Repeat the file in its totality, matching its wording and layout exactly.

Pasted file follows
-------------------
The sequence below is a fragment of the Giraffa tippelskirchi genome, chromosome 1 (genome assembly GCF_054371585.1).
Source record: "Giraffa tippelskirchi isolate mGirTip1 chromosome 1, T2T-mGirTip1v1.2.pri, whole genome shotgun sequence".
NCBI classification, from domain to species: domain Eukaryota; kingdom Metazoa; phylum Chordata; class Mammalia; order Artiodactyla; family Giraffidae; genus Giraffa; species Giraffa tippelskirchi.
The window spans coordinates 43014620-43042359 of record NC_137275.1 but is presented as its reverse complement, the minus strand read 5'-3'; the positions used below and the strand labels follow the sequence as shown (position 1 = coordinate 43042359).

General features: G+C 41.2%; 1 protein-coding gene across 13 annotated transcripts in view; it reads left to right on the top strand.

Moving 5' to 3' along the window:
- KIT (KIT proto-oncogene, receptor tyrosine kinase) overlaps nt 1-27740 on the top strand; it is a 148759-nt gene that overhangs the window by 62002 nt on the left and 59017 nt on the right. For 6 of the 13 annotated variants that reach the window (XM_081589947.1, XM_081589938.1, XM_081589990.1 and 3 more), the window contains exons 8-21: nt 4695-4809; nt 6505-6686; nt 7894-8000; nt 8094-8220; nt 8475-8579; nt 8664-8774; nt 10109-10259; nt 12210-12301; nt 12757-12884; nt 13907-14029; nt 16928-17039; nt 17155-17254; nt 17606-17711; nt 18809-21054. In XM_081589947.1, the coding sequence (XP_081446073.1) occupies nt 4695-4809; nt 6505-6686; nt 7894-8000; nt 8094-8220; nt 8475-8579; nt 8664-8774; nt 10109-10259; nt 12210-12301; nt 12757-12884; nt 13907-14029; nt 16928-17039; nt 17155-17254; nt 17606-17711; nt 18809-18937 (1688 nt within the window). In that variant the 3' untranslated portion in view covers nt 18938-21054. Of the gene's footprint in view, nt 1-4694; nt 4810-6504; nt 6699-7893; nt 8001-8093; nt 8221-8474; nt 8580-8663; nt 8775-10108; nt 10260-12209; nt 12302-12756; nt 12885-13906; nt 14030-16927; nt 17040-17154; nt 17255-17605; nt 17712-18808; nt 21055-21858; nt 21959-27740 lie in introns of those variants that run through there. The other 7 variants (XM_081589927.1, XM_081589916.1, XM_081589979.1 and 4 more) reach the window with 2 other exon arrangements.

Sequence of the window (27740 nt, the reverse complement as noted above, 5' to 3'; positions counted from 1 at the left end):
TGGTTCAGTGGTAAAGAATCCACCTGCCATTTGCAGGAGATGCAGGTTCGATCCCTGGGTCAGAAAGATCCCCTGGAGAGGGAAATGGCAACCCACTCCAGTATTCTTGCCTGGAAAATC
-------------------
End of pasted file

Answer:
The sequence below is a fragment of the Giraffa tippelskirchi genome, chromosome 1 (genome assembly GCF_054371585.1).
Source record: "Giraffa tippelskirchi isolate mGirTip1 chromosome 1, T2T-mGirTip1v1.2.pri, whole genome shotgun sequence".
NCBI classification, from domain to species: domain Eukaryota; kingdom Metazoa; phylum Chordata; class Mammalia; order Artiodactyla; family Giraffidae; genus Giraffa; species Giraffa tippelskirchi.
The window spans coordinates 43014620-43042359 of record NC_137275.1 but is presented as its reverse complement, the minus strand read 5'-3'; the positions used below and the strand labels follow the sequence as shown (position 1 = coordinate 43042359).

General features: G+C 41.2%; 1 protein-coding gene across 13 annotated transcripts in view; it reads left to right on the top strand.

Moving 5' to 3' along the window:
- KIT (KIT proto-oncogene, receptor tyrosine kinase) overlaps nt 1-27740 on the top strand; it is a 148759-nt gene that overhangs the window by 62002 nt on the left and 59017 nt on the right. For 6 of the 13 annotated variants that reach the window (XM_081589947.1, XM_081589938.1, XM_081589990.1 and 3 more), the window contains exons 8-21: nt 4695-4809; nt 6505-6686; nt 7894-8000; nt 8094-8220; nt 8475-8579; nt 8664-8774; nt 10109-10259; nt 12210-12301; nt 12757-12884; nt 13907-14029; nt 16928-17039; nt 17155-17254; nt 17606-17711; nt 18809-21054. In XM_081589947.1, the coding sequence (XP_081446073.1) occupies nt 4695-4809; nt 6505-6686; nt 7894-8000; nt 8094-8220; nt 8475-8579; nt 8664-8774; nt 10109-10259; nt 12210-12301; nt 12757-12884; nt 13907-14029; nt 16928-17039; nt 17155-17254; nt 17606-17711; nt 18809-18937 (1688 nt within the window). In that variant the 3' untranslated portion in view covers nt 18938-21054. Of the gene's footprint in view, nt 1-4694; nt 4810-6504; nt 6699-7893; nt 8001-8093; nt 8221-8474; nt 8580-8663; nt 8775-10108; nt 10260-12209; nt 12302-12756; nt 12885-13906; nt 14030-16927; nt 17040-17154; nt 17255-17605; nt 17712-18808; nt 21055-21858; nt 21959-27740 lie in introns of those variants that run through there. The other 7 variants (XM_081589927.1, XM_081589916.1, XM_081589979.1 and 4 more) reach the window with 2 other exon arrangements.

Sequence of the window (27740 nt, the reverse complement as noted above, 5' to 3'; positions counted from 1 at the left end):
TGGTTCAGTGGTAAAGAATCCACCTGCCATTTGCAGGAGATGCAGGTTCGATCCCTGGGTCAGAAAGATCCCCTGGAGAGGGAAATGGCAACCCACTCCAGTATTCTTGCCTGGAAAATC